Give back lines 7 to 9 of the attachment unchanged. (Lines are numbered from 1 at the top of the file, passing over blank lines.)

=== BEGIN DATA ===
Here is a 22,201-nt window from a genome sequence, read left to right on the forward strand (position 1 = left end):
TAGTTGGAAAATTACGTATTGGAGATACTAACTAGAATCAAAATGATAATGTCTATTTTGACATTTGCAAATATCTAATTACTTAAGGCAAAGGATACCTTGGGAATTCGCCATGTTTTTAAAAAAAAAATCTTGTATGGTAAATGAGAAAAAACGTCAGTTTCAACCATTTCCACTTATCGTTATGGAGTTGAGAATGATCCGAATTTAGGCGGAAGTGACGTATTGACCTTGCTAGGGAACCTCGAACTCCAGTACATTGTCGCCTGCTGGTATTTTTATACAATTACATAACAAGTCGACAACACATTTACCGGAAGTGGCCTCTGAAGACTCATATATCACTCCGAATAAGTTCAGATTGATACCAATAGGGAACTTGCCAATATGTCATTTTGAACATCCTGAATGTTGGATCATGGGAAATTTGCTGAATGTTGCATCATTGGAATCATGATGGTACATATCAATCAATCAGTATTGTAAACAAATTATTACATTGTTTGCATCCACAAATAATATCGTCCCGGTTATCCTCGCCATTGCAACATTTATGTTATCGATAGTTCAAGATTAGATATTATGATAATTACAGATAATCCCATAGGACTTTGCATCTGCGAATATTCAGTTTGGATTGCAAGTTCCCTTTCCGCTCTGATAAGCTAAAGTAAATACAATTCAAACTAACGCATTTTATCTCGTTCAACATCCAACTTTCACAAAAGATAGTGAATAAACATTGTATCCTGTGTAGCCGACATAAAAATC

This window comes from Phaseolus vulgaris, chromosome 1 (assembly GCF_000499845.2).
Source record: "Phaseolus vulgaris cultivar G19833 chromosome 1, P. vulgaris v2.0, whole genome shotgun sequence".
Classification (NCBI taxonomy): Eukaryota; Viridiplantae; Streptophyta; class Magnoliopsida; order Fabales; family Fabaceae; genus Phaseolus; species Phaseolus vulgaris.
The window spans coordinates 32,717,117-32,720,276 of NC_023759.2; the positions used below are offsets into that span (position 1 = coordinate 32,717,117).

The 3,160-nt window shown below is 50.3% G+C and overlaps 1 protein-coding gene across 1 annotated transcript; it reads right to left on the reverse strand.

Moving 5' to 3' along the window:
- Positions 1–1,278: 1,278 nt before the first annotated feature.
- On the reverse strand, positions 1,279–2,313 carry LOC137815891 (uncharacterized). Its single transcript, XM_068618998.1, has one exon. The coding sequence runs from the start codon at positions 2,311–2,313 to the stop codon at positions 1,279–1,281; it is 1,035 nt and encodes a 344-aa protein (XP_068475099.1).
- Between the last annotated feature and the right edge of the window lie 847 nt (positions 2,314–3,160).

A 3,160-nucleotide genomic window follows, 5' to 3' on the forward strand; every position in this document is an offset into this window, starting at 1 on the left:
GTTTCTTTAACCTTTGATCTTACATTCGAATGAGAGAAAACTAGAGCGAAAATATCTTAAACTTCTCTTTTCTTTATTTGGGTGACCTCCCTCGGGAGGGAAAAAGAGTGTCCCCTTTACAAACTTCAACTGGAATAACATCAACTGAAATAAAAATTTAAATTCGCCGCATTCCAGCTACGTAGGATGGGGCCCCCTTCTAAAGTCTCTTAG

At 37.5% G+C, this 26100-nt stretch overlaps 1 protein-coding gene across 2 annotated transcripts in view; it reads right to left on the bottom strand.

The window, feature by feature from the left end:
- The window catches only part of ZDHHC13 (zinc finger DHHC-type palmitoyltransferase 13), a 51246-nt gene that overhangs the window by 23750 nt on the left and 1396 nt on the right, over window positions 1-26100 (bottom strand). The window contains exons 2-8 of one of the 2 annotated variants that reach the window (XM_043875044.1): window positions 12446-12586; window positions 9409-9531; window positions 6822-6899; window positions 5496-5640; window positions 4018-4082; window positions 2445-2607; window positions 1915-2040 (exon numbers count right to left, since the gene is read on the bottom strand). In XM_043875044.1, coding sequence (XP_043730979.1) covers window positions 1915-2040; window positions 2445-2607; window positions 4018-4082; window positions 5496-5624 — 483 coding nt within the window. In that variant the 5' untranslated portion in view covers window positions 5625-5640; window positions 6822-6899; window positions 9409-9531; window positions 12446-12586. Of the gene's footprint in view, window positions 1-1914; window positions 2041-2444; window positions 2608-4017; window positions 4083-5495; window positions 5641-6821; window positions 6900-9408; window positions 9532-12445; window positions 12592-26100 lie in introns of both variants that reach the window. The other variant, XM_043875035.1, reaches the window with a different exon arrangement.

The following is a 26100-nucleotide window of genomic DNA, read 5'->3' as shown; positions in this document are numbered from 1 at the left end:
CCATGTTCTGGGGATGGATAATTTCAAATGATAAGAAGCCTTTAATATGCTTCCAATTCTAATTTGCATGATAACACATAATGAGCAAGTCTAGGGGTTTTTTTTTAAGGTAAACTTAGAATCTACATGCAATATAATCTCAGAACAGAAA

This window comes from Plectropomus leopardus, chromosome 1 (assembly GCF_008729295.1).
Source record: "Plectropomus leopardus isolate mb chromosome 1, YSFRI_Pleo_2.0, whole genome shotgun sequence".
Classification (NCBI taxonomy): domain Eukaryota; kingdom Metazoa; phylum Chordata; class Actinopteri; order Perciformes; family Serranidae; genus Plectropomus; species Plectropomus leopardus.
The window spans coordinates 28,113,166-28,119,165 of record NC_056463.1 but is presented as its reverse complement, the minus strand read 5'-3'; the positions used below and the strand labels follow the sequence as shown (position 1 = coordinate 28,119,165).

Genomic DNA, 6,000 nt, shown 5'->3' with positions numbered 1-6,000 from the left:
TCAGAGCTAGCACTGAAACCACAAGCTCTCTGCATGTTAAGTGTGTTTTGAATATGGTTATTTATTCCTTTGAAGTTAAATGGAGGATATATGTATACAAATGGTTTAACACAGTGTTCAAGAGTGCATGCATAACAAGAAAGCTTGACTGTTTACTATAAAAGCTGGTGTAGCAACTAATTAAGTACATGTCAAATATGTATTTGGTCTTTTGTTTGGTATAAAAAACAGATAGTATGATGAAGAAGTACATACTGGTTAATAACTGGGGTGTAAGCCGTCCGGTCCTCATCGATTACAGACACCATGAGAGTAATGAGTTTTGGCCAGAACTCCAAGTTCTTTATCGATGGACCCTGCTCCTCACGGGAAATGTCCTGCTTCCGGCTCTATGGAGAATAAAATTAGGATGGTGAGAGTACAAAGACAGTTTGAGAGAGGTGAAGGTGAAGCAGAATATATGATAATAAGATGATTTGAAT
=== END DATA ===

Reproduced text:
The 3,160-nt window shown below is 50.3% G+C and overlaps 1 protein-coding gene across 1 annotated transcript; it reads right to left on the reverse strand.

Moving 5' to 3' along the window:
- Positions 1–1,278: 1,278 nt before the first annotated feature.